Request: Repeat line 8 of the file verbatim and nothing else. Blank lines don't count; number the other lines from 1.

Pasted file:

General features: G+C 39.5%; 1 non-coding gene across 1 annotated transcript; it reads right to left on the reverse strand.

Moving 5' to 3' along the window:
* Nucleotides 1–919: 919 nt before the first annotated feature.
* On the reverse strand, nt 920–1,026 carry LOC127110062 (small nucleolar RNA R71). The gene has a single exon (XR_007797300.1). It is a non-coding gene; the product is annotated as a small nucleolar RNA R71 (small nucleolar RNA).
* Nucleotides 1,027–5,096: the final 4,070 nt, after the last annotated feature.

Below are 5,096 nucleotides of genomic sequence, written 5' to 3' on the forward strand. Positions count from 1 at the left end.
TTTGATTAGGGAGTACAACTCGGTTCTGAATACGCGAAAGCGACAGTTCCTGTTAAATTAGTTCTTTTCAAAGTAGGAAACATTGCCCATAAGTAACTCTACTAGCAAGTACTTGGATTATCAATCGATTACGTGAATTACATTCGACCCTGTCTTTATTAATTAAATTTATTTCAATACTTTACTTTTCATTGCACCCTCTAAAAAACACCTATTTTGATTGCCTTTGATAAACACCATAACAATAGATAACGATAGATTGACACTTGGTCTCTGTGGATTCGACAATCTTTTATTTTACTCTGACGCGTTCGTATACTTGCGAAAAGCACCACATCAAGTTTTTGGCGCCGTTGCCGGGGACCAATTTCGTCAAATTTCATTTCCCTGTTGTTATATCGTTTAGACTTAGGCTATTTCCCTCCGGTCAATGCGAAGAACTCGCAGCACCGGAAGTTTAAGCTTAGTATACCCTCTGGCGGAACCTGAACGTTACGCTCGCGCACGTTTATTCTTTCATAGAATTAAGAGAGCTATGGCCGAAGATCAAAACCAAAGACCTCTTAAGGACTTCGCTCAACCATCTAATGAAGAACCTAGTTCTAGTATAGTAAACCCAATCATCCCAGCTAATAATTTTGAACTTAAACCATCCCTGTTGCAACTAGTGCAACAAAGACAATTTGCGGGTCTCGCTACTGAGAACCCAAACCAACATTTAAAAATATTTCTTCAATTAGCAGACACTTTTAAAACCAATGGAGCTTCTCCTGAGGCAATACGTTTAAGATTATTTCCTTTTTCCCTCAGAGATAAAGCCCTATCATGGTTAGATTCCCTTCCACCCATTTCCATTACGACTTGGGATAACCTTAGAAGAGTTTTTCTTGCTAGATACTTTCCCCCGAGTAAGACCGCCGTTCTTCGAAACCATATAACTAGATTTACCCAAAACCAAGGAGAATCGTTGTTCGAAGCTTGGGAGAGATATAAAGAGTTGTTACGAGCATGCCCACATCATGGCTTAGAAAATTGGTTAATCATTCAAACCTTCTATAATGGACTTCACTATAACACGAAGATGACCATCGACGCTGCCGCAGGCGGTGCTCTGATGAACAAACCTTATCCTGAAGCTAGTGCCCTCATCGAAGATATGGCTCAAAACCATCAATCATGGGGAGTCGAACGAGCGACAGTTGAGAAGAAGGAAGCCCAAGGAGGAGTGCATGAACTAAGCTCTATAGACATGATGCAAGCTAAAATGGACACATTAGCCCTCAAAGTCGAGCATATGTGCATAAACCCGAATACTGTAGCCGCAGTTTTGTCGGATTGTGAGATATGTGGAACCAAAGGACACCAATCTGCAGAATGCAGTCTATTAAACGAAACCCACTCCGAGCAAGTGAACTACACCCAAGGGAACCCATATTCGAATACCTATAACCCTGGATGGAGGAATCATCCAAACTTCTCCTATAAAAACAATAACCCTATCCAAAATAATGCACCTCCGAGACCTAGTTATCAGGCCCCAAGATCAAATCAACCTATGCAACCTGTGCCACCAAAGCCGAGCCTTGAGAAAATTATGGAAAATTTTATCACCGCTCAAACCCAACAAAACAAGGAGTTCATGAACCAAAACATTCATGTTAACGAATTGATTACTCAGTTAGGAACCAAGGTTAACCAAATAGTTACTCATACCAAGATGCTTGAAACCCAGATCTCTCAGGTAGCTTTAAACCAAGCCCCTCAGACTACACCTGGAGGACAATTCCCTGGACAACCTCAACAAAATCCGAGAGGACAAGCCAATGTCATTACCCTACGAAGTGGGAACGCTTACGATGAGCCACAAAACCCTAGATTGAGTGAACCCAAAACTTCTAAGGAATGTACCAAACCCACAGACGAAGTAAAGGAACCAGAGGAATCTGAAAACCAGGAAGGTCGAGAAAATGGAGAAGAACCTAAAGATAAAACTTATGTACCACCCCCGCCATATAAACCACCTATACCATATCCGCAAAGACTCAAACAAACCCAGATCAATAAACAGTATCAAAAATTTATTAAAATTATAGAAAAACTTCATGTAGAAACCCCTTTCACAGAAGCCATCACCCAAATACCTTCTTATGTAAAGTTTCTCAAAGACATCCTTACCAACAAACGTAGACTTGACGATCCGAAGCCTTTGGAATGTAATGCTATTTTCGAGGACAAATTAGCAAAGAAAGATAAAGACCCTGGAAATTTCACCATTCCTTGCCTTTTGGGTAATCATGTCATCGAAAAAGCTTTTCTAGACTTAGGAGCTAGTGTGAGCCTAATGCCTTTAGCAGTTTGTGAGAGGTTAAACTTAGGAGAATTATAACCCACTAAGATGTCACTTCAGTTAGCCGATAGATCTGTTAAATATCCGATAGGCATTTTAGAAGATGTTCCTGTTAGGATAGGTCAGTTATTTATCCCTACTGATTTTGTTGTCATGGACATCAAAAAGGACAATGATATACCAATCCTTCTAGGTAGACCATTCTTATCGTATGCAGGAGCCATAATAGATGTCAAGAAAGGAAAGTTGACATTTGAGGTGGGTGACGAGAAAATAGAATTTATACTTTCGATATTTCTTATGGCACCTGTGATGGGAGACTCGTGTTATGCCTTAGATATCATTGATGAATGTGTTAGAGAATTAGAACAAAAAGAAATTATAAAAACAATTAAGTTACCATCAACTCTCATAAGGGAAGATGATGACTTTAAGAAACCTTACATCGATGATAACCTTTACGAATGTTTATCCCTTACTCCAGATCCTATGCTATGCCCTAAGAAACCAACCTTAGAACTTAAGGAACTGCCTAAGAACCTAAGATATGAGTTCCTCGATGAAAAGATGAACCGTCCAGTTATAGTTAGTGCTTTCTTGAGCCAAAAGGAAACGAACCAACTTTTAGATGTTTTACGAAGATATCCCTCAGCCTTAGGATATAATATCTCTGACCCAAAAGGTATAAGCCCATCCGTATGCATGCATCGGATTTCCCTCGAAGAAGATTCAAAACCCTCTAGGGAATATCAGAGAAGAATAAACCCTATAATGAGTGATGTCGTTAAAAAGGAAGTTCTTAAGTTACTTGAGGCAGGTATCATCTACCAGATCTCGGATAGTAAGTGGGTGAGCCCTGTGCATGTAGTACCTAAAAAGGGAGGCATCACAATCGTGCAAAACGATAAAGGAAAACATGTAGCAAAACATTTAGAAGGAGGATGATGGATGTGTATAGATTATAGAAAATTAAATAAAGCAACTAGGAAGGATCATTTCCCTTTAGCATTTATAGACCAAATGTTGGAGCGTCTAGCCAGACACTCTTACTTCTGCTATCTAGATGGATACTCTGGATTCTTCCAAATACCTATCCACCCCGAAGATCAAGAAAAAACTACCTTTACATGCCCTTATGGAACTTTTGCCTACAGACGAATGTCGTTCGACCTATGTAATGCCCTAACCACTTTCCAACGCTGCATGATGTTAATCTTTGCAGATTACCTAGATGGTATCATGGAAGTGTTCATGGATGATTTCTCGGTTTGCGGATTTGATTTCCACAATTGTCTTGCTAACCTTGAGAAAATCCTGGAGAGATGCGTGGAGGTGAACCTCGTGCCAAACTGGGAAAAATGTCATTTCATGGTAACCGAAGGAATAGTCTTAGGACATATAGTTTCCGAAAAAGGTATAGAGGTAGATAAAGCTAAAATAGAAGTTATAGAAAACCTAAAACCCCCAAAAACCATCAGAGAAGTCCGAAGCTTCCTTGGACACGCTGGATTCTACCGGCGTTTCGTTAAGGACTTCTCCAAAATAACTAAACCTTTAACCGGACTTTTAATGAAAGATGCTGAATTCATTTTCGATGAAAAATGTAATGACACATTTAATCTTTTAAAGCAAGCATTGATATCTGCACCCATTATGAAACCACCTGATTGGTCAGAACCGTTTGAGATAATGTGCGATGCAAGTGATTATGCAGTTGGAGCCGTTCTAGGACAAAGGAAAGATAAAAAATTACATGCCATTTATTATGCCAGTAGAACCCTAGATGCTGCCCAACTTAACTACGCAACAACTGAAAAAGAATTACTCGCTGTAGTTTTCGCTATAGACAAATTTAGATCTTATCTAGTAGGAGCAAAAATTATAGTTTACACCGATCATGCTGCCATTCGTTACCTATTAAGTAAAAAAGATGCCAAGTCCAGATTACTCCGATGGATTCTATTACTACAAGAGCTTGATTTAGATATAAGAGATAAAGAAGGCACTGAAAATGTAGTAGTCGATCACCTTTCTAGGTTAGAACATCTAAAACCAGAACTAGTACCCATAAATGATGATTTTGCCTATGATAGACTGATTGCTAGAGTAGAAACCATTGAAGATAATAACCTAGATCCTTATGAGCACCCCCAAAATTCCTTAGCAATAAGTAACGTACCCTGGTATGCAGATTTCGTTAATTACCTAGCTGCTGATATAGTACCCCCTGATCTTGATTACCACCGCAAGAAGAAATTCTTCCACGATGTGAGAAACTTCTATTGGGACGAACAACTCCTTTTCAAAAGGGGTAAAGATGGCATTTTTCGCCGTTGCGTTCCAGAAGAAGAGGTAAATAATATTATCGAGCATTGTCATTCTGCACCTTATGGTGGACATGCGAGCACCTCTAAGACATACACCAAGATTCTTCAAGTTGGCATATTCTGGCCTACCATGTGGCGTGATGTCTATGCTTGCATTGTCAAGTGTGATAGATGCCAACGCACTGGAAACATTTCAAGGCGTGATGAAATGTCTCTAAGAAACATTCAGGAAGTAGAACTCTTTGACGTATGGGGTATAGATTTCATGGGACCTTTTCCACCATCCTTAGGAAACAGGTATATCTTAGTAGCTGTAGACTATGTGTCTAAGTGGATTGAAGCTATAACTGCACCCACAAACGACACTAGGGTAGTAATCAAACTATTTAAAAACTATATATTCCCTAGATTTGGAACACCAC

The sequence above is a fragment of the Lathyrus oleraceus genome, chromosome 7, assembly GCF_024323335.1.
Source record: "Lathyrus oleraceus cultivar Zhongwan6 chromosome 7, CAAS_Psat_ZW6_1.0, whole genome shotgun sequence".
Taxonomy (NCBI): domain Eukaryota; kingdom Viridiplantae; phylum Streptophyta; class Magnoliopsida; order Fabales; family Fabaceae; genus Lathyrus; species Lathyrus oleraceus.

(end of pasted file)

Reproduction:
The sequence above is a fragment of the Lathyrus oleraceus genome, chromosome 7, assembly GCF_024323335.1.